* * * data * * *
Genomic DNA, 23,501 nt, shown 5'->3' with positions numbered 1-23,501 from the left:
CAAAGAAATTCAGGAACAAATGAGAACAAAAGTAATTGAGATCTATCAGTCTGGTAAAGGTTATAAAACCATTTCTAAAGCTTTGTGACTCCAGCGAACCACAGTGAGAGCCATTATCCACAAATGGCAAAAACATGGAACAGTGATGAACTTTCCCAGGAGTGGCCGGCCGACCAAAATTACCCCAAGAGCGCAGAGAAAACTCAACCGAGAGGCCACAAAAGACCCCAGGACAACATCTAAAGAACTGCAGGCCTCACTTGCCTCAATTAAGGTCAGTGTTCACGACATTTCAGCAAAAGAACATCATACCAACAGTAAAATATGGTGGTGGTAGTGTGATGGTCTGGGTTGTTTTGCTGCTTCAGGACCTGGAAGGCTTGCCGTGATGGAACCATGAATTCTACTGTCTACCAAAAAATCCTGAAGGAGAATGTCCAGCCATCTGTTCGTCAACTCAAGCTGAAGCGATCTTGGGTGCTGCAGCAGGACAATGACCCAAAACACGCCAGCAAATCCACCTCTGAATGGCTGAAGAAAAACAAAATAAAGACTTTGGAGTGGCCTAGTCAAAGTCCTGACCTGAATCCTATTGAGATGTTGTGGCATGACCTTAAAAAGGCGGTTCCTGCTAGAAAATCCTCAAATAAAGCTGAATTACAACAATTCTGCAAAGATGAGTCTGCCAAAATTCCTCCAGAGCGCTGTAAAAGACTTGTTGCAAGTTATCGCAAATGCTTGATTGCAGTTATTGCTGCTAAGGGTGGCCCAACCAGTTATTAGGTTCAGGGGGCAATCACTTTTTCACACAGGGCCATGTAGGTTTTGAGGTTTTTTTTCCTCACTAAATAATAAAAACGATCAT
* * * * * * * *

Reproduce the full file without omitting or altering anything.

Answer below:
Genomic DNA, 23,501 nt, shown 5'->3' with positions numbered 1-23,501 from the left:
CAAAGAAATTCAGGAACAAATGAGAACAAAAGTAATTGAGATCTATCAGTCTGGTAAAGGTTATAAAACCATTTCTAAAGCTTTGTGACTCCAGCGAACCACAGTGAGAGCCATTATCCACAAATGGCAAAAACATGGAACAGTGATGAACTTTCCCAGGAGTGGCCGGCCGACCAAAATTACCCCAAGAGCGCAGAGAAAACTCAACCGAGAGGCCACAAAAGACCCCAGGACAACATCTAAAGAACTGCAGGCCTCACTTGCCTCAATTAAGGTCAGTGTTCACGACATTTCAGCAAAAGAACATCATACCAACAGTAAAATATGGTGGTGGTAGTGTGATGGTCTGGGTTGTTTTGCTGCTTCAGGACCTGGAAGGCTTGCCGTGATGGAACCATGAATTCTACTGTCTACCAAAAAATCCTGAAGGAGAATGTCCAGCCATCTGTTCGTCAACTCAAGCTGAAGCGATCTTGGGTGCTGCAGCAGGACAATGACCCAAAACACGCCAGCAAATCCACCTCTGAATGGCTGAAGAAAAACAAAATAAAGACTTTGGAGTGGCCTAGTCAAAGTCCTGACCTGAATCCTATTGAGATGTTGTGGCATGACCTTAAAAAGGCGGTTCCTGCTAGAAAATCCTCAAATAAAGCTGAATTACAACAATTCTGCAAAGATGAGTCTGCCAAAATTCCTCCAGAGCGCTGTAAAAGACTTGTTGCAAGTTATCGCAAATGCTTGATTGCAGTTATTGCTGCTAAGGGTGGCCCAACCAGTTATTAGGTTCAGGGGGCAATCACTTTTTCACACAGGGCCATGTAGGTTTTGAGGTTTTTTTTCCTCACTAAATAATAAAAACGATCAT